trib Of course that's how it works. Patents, which are the way engineers "publish" at large corporations, I suspect work the same way. I didn't follow them all but I approved hundreds of patent abstracts at Dell for submission to the U.S. PTO. We used top notch patent attorneys to help the inventor(s) make the application. As far as I know none were rejected and few were returned with objections. None of the patent applications where I was the inventor even neeeded further work - the patent examiners accepted them exactly as first submitted. If I was Joe Average submitting the same patents as an individual I bet it would have been a different experience. That said, I trust the patent peer review process more because the patent examiners are paid experts who do nothing else and are not anonymous. DaveScot
Shatz describes a study in which “papers that had been published in journals by authors from prestigious institutions were retyped and resubmitted with a non-prestigious affiliation indicated for the author. Not only did referees mostly fail to recognize these previously published papers in their field, they recommended rejection.” That's damning. Shatz describes a study in which “investigators deliberately inserted errors into a manuscript, and referees did a poor job of detecting them.” And critics of peer review need look no further than recent high-profile papers that turned out to be hoaxes—like the massive case of scientific fraud perpetrated by South Korean stem cell researcher Hwang Woo Suk in Science. This strongly indicates that most reviewers don't read the articles that closely and base rejection and acceptence on summaries, skimming and the reputation of the person (or his institiution) who wrote it. And this makes sense. If your vocation is something other than editing/reviewing you are not going to put much time in it and you are not going to closely read complicated papers on subjects that don't really interest you. tribune7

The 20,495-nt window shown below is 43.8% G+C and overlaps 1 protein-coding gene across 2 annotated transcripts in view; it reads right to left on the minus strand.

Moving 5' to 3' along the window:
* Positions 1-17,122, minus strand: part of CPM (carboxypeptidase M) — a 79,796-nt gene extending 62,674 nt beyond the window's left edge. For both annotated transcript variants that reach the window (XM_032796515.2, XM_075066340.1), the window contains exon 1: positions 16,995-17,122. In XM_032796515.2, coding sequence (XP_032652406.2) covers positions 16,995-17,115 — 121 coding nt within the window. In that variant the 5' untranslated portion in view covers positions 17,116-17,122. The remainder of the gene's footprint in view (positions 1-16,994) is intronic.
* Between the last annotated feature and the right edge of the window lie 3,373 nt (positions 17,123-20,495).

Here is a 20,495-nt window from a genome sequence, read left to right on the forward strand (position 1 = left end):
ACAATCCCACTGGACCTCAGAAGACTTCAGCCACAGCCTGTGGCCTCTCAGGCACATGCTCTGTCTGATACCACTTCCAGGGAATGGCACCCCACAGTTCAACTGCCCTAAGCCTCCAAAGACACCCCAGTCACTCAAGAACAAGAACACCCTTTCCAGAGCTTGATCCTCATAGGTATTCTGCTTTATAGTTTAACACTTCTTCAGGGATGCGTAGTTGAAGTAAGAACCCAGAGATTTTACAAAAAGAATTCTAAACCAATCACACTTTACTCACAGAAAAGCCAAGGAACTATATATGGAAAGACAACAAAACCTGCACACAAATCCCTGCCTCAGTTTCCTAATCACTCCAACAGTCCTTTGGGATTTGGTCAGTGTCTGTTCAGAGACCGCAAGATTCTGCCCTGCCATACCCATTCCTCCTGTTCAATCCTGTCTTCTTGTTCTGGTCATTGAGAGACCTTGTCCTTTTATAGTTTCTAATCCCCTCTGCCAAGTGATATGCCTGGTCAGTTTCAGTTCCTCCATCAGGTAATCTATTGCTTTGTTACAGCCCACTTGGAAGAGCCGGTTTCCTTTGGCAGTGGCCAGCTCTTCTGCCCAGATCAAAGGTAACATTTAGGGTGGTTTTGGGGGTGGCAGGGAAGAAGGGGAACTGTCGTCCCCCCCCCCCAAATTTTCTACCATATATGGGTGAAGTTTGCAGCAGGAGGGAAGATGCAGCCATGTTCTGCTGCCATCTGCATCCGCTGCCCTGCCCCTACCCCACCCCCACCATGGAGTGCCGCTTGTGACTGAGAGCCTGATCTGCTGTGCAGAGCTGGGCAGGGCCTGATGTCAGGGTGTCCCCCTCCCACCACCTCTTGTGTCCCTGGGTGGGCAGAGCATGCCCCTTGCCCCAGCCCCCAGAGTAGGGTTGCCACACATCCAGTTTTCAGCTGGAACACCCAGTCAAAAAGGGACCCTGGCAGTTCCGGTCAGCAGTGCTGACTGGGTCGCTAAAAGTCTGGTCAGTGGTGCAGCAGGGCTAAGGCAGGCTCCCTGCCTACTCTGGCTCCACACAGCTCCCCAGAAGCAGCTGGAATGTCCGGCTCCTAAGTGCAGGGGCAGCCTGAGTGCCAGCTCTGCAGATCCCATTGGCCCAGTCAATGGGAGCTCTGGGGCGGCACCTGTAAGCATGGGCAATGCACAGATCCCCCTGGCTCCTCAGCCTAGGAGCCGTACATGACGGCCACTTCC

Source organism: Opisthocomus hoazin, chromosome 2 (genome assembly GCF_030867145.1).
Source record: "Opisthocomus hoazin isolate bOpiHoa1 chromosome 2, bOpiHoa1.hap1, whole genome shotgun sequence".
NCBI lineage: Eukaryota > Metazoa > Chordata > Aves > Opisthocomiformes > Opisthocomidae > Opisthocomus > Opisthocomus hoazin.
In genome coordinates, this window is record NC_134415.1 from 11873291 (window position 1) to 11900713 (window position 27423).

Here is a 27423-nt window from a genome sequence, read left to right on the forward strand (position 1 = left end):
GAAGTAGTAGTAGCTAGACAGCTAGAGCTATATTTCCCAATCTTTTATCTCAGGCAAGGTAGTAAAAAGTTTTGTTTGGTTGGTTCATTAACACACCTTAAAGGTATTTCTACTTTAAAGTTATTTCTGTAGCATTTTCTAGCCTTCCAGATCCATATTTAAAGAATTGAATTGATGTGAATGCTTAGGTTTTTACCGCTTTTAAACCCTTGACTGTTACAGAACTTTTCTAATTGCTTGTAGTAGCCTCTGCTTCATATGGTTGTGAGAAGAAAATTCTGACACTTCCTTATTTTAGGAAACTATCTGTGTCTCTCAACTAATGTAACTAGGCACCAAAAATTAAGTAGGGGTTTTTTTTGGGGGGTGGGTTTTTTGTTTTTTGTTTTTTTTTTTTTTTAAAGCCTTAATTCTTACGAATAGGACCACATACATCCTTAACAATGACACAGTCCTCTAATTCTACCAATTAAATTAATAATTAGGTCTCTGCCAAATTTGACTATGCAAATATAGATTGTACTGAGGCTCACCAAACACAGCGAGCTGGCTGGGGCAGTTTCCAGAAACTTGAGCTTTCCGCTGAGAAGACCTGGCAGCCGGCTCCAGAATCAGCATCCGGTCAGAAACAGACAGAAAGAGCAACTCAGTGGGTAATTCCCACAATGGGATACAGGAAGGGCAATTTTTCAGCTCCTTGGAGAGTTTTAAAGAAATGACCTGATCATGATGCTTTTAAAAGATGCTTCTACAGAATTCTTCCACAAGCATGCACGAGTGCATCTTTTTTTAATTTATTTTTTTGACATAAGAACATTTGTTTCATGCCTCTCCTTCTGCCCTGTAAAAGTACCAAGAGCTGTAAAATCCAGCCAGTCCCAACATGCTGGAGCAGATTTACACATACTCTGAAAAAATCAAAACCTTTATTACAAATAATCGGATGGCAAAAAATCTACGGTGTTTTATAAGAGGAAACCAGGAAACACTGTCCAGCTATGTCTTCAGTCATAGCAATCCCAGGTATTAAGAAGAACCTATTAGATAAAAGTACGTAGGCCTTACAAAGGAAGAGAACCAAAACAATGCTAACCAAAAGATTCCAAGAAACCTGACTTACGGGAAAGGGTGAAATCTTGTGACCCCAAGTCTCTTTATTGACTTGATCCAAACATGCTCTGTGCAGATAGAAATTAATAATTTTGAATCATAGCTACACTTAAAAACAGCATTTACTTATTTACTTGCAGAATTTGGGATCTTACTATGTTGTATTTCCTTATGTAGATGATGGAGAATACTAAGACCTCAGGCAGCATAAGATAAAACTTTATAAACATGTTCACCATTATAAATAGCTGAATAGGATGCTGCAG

I also quite like this computer science paper generator: http://pdos.csail.mit.edu/scigen/. The authors apparently managed to get a randomly generated paper accepted at a conference. "But even PLoS suffers from ID Derangement Syndrome(IDDS) and still needs to open up their process. If even in an OPEN NET, organizations disallow ID publications, what other choice is there?" Are there examples of ID papers that have been rejected from PLOS? Chris Hyland
Darn, speaking of review - or lack of preview :) Last sentence should have stated, "towers OF journalistic bias". And I intended to insert a quote by David Shatz: "Many landmark scientific papers (like that of Watson and Crick, published just five decades ago) were never subjected to peer review, and as David Shatz has pointed out, “many heavily cited papers, including some describing work which won a Nobel Prize, were originally rejected by peer review." Michaels7